The saints at the First U.P. Church of Crafton Heights marked the fourth Sunday of Advent 2016 by giving some thought to what it means to be a people of peace in a culture that seems riven by conflict. Our texts included Isaiah 2:1-5 and Luke 1:67-79.
Do you like hockey?
I do. I mean, I really do. I’ve been watching more and more of it in recent months. 20 years ago, you could say that I had a passing interest in the game. That grew to the point where 10 years ago I might have been called a “mild” fan. Now I find myself watching most of the games on TV, and I even go to a few. I love it.
A couple of months ago I came across a pair of tickets and so my neighbor Ron and I went to see the Penguins take on the Sharks in a rematch of this year’s Stanley Cup finals. Early in the second period, the Sharks scored and that quieted the fans down a bit. Not long after that, it appeared as though Hornqvist put one in for the Penguins, but the replay showed it was a bad goal, and so it was disallowed. And then the Sharks scored again.
By the end of the second period, we were down 2 – 0, and in addition, two of our defensemen were injured and out of the game. During the intermission, Ron turned to me and said, “OK, this is all right. They’ve got a two-goal lead. That’s the most dangerous lead in hockey.”
I looked at Ron as if to say, “Nice try, neighbor. But let’s go get some nachos or something to redeem this evening.”
In the third period, the Penguins scored three times in seven minutes and ended up winning the game. I like hockey – in part, because it’s possible for my team to come back in a big way.
Believe it or not, there’s an Advent connection here.
Today is “peace” Sunday. We’ve talked about the ways that Advent leads us toward hope, love, and joy; today we are considering the notion that peace is reflective of the Lord’s intentions for his people.
If you have any access to any kind of device that is capable of relaying any information about the world outside of these walls, you will know that this has been a tough week for the team that follows the One who is sometimes called “the Prince of Peace”. Just on my phone – a three inch screen – I’ve seen…
- the most recent devastation of Aleppo
- The next steps toward genocide in South Sudan
- I had a friend call and describe how the house across the street from him had been shot up in a drive-by
- We saw the anniversary of the Sandy Hook shootings and heard the verdict in the trial of Dylann Roof, who murdered nine people in a Charleston church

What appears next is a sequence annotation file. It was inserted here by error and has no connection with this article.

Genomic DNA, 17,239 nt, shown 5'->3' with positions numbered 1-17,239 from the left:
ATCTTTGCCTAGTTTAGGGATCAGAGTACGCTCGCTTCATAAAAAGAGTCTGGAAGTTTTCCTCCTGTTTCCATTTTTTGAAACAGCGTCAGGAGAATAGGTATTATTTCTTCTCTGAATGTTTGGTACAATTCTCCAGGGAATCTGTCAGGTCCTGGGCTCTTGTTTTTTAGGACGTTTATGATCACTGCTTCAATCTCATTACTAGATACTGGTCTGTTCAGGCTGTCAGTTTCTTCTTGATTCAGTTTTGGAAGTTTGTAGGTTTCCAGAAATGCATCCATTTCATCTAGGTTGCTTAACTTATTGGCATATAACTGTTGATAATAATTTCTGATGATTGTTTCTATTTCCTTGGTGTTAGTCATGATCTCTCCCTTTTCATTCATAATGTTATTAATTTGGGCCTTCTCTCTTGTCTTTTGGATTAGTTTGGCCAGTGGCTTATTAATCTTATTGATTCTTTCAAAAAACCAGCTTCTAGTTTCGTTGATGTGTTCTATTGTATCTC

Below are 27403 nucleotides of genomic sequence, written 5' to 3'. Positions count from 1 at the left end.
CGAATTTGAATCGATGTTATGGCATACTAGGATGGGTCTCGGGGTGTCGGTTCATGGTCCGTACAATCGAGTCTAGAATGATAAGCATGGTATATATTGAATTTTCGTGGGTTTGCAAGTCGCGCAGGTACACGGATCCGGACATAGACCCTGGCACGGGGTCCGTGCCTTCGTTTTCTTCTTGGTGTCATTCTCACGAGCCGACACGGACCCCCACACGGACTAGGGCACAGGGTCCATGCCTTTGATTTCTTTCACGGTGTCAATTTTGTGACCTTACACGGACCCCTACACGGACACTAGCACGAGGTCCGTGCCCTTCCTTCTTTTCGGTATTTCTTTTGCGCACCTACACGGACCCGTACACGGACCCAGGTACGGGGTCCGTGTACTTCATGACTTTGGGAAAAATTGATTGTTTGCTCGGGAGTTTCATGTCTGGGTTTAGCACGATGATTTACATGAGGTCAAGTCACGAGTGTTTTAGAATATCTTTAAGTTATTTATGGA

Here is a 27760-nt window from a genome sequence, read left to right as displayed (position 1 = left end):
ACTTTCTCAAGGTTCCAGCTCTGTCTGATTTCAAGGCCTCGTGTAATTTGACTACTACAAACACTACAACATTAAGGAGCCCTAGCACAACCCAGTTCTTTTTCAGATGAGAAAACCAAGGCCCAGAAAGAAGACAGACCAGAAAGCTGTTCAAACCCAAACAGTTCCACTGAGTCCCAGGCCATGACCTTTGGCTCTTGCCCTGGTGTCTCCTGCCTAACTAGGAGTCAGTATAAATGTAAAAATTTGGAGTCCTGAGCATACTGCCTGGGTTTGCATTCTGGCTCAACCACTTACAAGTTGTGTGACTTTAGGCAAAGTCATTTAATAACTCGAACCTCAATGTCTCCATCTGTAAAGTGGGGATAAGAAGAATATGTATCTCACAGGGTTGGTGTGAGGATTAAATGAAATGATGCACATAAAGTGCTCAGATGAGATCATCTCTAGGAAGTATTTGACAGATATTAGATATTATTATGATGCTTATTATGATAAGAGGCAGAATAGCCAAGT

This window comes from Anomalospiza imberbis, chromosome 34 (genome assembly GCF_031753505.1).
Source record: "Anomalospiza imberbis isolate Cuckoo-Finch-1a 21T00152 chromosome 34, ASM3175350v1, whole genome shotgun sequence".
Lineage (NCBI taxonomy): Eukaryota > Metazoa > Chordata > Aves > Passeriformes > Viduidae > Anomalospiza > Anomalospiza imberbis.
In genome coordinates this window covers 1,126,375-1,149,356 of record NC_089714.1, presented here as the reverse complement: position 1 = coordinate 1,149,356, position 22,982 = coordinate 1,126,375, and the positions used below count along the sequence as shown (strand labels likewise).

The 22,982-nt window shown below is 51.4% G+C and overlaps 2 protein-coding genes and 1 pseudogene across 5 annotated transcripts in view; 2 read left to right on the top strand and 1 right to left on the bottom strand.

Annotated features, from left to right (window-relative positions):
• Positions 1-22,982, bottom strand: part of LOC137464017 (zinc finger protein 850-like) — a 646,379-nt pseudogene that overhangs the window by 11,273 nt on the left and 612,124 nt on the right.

- There was a shooting on Barr Avenue – five or six blocks from here – over a parking place
- Another friend about whom I care deeply received word that a loved one had attempted suicide
Sometimes, I just don’t get it – we come in here and we read these words about swords being beaten into plowshares and spears into pruning hooks, but I don’t know, man. I mean, don’t get me wrong, Jesus – I’m a big fan… But when I look around at what’s going on in the world – even in my little corner of it, which is a pretty sweet little corner… it seems like we’re in a really tight spot. This is worse than a 2-goal deficit, if you know what I mean.
I just don’t see how Team Peace can pull this one out. There always seems to be more hatred, more violence, more death. It’s hard. I mean, it’s just really hard some times.
I said I like to watch the hockey games. And at least once a week, I do. But when I watch them, I use the amazing little feature called DVR – that allows me to skip the commercials and, more importantly, the intermissions. I turn on the game at 8 or 8:30 and I watch it straight through.
On November 16, the Pens went down to Washington and played the Capitals. It was horrible – they wound up losing 7-1. I can guarantee you that I didn’t watch that whole game. I mean, we fall behind 4 – 0, 5 – 0… it’s time to let my wife have the remote control. I don’t have time to watch that kind of performance.
Why? Why do I give up like that?
There are at least two reasons. First, I give up because I can. Look, it’s a hockey game. If a bunch of well-paid, enormously-talented young men want to spend a couple of hours crashing into each other, loosening teeth and creating bone-jarring collisions long after the outcome has been decided, well, they can be my guests. But I’m not interested in that kind of a “contest.”
And secondly, I stop watching because I’m well aware of the fact that I have no impact on the outcome of the game. I’m a fan. I’m not even in the same city, often. What can I do about it?
But if you’ll allow me to extend the metaphor a bit, I’m not merely a fan of Team Peace. Like you, I’m one of the players. I have a stake in the game, and I have a responsibility toward the other players and the team.
Look at the reading we’ve had from the Old Testament. After Isaiah tells the people what the Lord is going to do, in verse five he looks at his audience and says simply, “so let us walk in the light of the Lord.”
In Luke 1, the old man Zechariah sings a song we know as the Benedictus. He starts by recounting what God has already done: God has redeemed, raised up, showed mercy, and remembered. The next verse is about what his son, the one we would come to know as John the Baptizer, will do: John will prepare the way for the messiah, and he will tell the people of God’s saving love and forgiveness. And the final refrain describes what is going to happen as a result: the tender mercy of God will come upon us, and it will shine on those who are in the darkness and under the sentence of death, and it will guide our feet in the paths of peace.
In both of these passages the implication is unmistakable: God has acted, God will act, and there is a role or a responsibility for us. There is a path that we must take – the work that is before us is to walk the pathways of peace.
OK, so what does that mean? How do we live in such a way so as to prepare for a reality in which swords and spears are superfluous? How do we live in a way that recognizes the fact that our God is a redeeming, raising up, merciful, remembering God?